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  • Posthumanism in Young Adult Fiction: Finding Humanity in a Posthuman World ed. by Anita Tarr and Donna R. White
  • Jen Harrison (bio)
Anita Tarr and Donna R. White, ed. Posthumanism in Young Adult Fiction: Finding Humanity in a Posthuman World. UP of Mississippi, 2018.

This new collection, edited by Anita Tarr and Donna R. White, represents the first full-length critical exploration of posthumanist theory in children's literature to be published since Zoe Jaques' 2015 Children's Literature and the Posthuman. Unlike Jacques' study, however, which explores a broad range of classic children's literature, this volume focuses only on contemporary and recently published works of speculative fiction for young adult readers, [End Page 119] including work on authors who are less well-represented in other critical explorations of speculative fiction, such as Michael Grant, Lev Grossman, and Marissa Meyer. This focus on recently published popular works is, in fact, one of the key strengths of this collection, as many of the existing critical explorations of posthumanism limit themselves to well-known and over-examined works, such as The Hunger Games, Harry Potter, or Uglies. Building on earlier exciting but shorter critical works such as chapters of Victoria Flanagan's Technology and Identity in Young Adult Fiction and Kerry Mallan's work in New World Orders in Contemporary Children's Literature, the volume focuses specifically on YA speculative fiction and is therefore a significant departure from Jaques' work. The volume focuses, as stated in the introduction, on exploring the "power inequities" represented by recent YA posthuman narratives, and especially the ways these inequities "serve as motivations for adolescent characters to question traditional social hierarchies and construct new moral values that reflect their personal experiences" (xvii–xviii). As such, this volume very much represents an expansion of the ground already covered by critics such as Flanagan and Mallan, rather than a new perspective or focus.

The volume opens with a comprehensive review of posthumanist theory, especially as it pertains to children's and YA literature; as such, it is a valuable source for anyone new to this field of theory. Covering areas such as the difference between posthumanism, the posthuman, transhumanism, and so on, the introduction clearly articulates the relevance of this theoretical perspective for YA speculative fiction in particular. The following chapters are divided into four sections: Part I, Networked Subjectivities; Part II, The Monstrous Other: Posthuman Bodies; Part III, Posthumanism in Climate Fiction; and Part IV, Accepting/Rejecting Posthumanist Possibilities. Broadly speaking, these sections cover most of the main theoretical perspectives on posthumanism: Part I aligns broadly to the work of theorists such as Donna Haraway and Katherine Hayles on posthumanism and the digital technological age, Part II aligns to the work of theorists such as Jack/Judith Halberstam and Elaine L. Graham on fluid and hybrid bodies, Part III reflects a growing interest among critics on the intersection between Cli-Fi and posthumanism, and Part IV engages with the work of writers such as Rosi Braidotti and Francis Fukuyama on the conflict between humanism and the posthuman. As such, the volume moves from the familiar to the less well-known reaches of posthumanist theory. The relationship between the posthuman and digital technology is a familiar concept from popular culture, drawing on iconic figures such as the cyborg. For those unfamiliar with posthumanism, therefore, this section will feel accessible and makes a good introduction to the more complex theoretical approaches represented by classic theorists such as [End Page 120] Haraway. Parts II and III then move into less familiar territory, demonstrating how theorists have expanded the insights of digital posthumanism to other theoretical explorations of the Other: intersections between the posthuman and feminism, queer theory, ecocriticism, and postcolonialism show the wider relevance of posthuman theory. Finally, Part IV introduces the most radical aspect of posthumanist theory: its contention that humanism and humanist society is fundamentally flawed.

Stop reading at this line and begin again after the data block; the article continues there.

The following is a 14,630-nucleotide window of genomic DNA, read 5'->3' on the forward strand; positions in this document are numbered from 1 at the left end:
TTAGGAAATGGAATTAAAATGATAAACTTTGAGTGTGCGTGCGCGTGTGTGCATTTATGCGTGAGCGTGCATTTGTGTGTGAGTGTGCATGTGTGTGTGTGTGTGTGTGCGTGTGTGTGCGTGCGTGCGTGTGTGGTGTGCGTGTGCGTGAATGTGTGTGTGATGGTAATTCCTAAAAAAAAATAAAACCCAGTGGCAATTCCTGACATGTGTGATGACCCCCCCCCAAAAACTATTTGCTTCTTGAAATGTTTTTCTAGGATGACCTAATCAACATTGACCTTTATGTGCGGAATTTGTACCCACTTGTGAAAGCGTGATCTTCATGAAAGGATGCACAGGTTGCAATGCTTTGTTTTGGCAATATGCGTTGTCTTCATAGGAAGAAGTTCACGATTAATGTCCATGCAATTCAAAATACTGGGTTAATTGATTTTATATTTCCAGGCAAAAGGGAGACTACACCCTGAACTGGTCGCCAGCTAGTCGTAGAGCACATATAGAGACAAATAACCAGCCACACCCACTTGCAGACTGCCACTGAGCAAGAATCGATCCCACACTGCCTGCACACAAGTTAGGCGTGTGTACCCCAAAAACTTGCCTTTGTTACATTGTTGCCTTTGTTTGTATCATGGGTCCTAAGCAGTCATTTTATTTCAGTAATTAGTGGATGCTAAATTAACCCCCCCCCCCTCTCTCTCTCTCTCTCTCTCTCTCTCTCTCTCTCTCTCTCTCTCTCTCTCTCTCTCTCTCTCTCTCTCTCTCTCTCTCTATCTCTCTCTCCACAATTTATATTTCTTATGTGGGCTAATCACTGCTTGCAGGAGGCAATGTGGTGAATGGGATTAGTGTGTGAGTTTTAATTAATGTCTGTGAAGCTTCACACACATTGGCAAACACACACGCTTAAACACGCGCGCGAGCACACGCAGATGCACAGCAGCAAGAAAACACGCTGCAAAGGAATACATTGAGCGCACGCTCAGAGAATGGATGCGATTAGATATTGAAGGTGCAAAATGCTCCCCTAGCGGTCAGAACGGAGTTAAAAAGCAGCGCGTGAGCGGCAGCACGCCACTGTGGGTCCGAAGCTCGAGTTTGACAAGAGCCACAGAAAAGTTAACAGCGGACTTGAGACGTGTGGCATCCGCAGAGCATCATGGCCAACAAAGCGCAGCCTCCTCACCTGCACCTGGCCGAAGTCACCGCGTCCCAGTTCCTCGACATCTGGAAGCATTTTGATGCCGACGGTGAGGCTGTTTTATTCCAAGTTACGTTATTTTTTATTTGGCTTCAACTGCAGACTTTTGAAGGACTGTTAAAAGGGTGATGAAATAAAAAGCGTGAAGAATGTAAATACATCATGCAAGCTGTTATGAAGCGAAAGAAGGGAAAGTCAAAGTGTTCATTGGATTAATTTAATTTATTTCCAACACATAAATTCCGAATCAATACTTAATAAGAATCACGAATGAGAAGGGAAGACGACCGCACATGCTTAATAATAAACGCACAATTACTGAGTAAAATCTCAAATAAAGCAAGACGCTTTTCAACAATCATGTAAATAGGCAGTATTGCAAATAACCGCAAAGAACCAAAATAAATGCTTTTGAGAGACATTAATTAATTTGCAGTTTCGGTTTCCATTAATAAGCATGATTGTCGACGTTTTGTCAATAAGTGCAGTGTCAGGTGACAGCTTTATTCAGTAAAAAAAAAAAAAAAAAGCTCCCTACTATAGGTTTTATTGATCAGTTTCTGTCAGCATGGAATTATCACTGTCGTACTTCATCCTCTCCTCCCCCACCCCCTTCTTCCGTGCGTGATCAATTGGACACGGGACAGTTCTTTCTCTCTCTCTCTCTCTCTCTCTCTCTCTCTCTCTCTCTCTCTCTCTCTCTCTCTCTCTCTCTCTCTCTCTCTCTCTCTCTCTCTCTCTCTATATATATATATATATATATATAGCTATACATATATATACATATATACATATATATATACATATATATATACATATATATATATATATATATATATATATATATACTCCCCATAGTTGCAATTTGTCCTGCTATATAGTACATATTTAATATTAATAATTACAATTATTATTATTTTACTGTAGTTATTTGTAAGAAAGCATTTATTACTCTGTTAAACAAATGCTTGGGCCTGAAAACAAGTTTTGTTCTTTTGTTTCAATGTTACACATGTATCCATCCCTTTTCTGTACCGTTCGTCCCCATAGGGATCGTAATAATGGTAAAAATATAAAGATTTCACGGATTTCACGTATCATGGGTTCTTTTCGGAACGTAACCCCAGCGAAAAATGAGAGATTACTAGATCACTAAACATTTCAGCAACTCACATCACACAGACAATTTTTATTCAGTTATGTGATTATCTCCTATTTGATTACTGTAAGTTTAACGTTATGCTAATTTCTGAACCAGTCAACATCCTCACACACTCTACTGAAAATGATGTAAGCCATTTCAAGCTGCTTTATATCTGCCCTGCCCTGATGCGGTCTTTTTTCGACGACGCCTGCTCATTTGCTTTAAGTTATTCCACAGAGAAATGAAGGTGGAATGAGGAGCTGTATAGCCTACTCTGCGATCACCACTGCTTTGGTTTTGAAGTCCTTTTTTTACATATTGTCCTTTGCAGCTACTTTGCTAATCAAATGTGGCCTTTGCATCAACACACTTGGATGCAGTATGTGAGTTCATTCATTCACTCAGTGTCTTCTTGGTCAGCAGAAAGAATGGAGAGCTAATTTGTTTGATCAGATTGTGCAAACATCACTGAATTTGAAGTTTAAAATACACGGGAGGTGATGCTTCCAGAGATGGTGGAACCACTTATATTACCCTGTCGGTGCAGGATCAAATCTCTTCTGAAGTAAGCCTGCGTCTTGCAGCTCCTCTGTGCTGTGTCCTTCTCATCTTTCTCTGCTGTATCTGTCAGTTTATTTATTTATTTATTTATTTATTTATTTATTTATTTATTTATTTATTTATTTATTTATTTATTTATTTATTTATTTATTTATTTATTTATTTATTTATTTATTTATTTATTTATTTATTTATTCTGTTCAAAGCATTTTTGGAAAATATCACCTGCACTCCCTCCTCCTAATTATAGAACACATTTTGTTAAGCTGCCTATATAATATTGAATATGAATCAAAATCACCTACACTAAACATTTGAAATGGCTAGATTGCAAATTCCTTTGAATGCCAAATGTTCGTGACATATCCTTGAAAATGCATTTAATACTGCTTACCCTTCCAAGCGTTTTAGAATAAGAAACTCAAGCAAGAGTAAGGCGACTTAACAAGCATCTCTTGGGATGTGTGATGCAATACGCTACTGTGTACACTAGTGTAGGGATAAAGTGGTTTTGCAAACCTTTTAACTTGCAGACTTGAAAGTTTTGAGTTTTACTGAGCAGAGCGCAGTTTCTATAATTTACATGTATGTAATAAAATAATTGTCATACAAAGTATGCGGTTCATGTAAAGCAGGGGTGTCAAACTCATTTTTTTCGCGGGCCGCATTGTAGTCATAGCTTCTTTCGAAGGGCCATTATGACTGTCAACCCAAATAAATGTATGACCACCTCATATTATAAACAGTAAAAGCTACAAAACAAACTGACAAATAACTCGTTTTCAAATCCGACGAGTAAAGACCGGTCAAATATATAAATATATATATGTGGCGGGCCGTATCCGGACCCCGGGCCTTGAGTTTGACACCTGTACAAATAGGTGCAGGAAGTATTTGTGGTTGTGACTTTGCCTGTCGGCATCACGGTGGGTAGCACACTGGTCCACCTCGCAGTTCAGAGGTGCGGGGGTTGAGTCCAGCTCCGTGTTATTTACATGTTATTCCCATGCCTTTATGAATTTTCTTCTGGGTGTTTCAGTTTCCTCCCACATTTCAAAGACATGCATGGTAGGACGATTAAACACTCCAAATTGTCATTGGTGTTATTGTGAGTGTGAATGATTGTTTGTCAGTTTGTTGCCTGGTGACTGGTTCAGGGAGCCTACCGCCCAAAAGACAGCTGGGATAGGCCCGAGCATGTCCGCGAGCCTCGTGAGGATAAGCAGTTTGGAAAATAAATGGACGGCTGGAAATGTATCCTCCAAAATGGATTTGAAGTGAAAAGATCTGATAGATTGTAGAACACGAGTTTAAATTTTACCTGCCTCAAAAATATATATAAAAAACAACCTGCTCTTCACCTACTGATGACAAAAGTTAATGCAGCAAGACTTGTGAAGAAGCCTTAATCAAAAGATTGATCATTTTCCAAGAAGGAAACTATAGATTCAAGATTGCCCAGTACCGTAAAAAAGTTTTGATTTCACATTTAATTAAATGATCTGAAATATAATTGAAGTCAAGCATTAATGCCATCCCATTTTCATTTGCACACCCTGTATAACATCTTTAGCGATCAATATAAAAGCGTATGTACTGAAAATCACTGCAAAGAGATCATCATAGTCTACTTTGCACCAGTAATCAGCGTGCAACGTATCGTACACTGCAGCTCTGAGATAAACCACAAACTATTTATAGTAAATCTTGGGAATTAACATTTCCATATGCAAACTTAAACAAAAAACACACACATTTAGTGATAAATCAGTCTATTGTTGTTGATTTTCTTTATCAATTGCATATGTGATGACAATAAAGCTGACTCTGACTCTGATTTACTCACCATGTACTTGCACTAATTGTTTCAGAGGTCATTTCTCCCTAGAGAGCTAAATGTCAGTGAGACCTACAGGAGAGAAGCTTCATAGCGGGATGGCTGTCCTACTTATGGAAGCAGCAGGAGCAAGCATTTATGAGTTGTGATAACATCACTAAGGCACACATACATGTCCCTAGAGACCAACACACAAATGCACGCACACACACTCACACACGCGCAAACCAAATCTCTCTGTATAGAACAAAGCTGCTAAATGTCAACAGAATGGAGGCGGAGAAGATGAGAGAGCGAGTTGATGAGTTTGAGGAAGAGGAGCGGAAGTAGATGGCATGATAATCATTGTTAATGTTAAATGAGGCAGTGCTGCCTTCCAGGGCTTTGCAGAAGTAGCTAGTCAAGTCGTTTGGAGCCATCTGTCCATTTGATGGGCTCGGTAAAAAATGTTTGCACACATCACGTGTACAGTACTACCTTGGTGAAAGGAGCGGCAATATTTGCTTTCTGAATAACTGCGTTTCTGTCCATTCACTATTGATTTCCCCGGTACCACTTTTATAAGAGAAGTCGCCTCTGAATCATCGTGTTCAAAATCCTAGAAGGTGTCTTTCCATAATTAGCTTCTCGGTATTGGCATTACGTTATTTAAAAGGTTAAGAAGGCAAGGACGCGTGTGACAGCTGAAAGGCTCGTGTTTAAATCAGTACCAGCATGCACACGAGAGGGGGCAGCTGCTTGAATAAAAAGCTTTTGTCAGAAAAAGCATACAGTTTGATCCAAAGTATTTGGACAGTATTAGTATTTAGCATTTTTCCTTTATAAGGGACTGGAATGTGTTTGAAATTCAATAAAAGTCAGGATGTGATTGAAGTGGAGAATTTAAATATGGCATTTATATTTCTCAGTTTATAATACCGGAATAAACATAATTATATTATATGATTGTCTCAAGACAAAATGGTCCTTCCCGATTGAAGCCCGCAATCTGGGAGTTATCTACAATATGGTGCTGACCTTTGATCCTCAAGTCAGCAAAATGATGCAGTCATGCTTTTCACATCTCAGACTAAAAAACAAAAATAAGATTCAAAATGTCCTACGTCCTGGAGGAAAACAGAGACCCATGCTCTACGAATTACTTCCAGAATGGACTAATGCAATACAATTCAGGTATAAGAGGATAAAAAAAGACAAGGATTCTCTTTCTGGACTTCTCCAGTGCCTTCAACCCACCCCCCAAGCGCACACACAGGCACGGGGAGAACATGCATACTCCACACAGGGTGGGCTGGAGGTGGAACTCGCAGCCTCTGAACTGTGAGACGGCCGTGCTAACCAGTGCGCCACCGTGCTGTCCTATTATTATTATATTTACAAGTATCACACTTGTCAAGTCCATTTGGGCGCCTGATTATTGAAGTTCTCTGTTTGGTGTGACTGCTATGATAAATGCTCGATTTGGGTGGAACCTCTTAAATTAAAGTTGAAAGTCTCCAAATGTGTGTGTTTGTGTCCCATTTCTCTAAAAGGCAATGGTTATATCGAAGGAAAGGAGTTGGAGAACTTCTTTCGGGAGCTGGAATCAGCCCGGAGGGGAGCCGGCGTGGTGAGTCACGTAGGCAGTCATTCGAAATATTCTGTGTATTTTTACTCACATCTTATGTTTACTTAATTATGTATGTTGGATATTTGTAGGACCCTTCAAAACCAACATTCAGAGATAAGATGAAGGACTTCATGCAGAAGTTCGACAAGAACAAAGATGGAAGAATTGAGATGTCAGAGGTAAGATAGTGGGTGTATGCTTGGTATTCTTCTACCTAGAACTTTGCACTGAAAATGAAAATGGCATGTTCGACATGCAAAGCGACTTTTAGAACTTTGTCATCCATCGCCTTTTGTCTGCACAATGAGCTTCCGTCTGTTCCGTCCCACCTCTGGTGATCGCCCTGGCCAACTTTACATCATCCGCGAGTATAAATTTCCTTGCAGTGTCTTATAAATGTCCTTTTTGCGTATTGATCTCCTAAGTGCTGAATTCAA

A number of essays within the collection stand out as worthy of note. Angela S. Insenga's "Once upon a Cyborg: Cinder as Posthuman Fairytale" provides a close examination of Marissa Meyer's Cinder (2012). Her argument that the posthumanist themes so common to science fiction and dystopia are equally...


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pp. 119-123
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